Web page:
Anglian Water to begin work on £6.5 million pipeline to protect conservation area
Around £6.5 million (€7.5 million) will be invested in the project, which will take a year to complete. The new pipeline will enable Anglian Water to maintain water supplies to 3,000 homes in the region.
The local water supply currently comes from a nearby borehole; however, to help protect the surrounding environment of Catfield Fen, which is a renowned site of special scientific interest (SSSI) and part of the Norfolk Broads, the water company will stop taking water from the groundwater source following completion of the pipeline.
“Our region faces some unique challenges,” commented Hannah Stanley-Jones, head of water resources at Anglian Water. “It’s drier than any other part of the UK, receiving only two thirds of the average rainfall, but it’s also one of the fastest growing and home to over 100 environmentally important areas that are internationally recognised.
“Over the last year, we’ve seen less than average rainfall and depleted groundwater levels in the East, in some areas of Norfolk and Suffolk it has been the driest for 30 years. Our role as a water company is to manage our customers’ demand for water and the needs of the wider environment. Recently, we’ve been working with the Environment Agency to review our abstraction licences to ensure we continue to strike that fine balance.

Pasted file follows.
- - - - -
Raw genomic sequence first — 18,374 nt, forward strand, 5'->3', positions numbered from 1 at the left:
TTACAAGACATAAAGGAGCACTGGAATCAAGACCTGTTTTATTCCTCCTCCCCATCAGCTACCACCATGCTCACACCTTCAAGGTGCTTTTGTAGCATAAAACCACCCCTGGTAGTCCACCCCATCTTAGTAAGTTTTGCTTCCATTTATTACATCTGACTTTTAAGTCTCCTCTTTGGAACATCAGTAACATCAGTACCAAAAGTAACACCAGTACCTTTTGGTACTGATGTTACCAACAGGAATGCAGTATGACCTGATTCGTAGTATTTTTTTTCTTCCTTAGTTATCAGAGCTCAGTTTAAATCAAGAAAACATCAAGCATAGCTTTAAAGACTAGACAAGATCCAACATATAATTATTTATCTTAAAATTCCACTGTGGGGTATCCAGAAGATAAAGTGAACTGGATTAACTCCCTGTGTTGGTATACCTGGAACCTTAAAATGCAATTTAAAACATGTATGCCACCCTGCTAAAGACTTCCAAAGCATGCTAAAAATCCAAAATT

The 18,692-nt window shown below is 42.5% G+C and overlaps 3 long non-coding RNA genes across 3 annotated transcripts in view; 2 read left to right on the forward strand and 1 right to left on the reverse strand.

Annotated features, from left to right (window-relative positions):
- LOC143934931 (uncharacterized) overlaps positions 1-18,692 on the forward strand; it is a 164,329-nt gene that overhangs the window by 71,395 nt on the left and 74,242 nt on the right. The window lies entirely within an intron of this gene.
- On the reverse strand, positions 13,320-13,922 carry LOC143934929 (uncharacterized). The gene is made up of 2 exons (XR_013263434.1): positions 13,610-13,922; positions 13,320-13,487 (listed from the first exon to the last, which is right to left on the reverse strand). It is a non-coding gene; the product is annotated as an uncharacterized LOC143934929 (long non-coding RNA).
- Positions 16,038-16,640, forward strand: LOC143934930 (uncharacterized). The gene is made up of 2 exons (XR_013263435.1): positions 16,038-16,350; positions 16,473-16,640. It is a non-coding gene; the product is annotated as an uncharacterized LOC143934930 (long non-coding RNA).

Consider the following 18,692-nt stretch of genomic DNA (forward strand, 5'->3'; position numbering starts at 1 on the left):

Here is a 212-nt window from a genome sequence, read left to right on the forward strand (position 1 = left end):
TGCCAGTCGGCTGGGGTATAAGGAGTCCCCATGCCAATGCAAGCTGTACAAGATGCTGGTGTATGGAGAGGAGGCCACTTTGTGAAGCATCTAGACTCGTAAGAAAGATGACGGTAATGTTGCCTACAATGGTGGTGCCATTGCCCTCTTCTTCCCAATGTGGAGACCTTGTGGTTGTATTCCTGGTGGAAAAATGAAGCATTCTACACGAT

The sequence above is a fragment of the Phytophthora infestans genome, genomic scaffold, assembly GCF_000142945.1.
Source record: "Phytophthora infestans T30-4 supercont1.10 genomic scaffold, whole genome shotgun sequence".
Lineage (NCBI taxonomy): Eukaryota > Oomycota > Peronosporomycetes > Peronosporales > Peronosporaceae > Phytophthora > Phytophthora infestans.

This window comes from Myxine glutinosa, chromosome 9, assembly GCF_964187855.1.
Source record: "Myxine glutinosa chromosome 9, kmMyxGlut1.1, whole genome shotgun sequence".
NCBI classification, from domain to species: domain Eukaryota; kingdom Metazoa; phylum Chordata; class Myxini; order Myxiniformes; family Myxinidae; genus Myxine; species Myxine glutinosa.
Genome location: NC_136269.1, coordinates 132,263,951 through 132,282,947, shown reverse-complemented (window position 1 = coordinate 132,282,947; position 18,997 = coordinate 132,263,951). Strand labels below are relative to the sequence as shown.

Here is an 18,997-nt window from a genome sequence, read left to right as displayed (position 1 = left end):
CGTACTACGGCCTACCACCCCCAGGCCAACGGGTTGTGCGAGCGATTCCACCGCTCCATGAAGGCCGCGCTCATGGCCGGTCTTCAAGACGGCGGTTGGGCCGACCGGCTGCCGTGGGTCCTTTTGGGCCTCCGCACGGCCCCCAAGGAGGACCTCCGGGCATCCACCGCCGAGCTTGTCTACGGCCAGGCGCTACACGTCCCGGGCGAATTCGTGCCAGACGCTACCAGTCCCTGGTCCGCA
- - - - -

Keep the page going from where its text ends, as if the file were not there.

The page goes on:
“Between 2020-2025 we will reduce the amount we are legally allowed to take from the environment by 84 million litres a day. This pipeline project at Ludham is one of the first schemes to be implemented as part of this wider programme. The new pipeline means we won’t need to use our groundwater abstraction at Ludham, it will protect the environment in a much loved, unique part of our region and keep taps running for thousands of nearby homes for years to come.”
The Ludham project will be supported by improvement work to the tune of £34 million (€39.4 million) improvement works currently ongoing at Anglian Water’s water treatment works at Heigham in Norwich, which are due to be completed in 2020. These works will enable the transfer of water from Norwich to Ludham, via Horstead.
Stanley-Jones added: “This kind of work is indicative of types of challenges we can expect to face in a future with a changing climate and a growing population. It’s why we plan decades into the future, in order to keep taps running, whatever the weather.”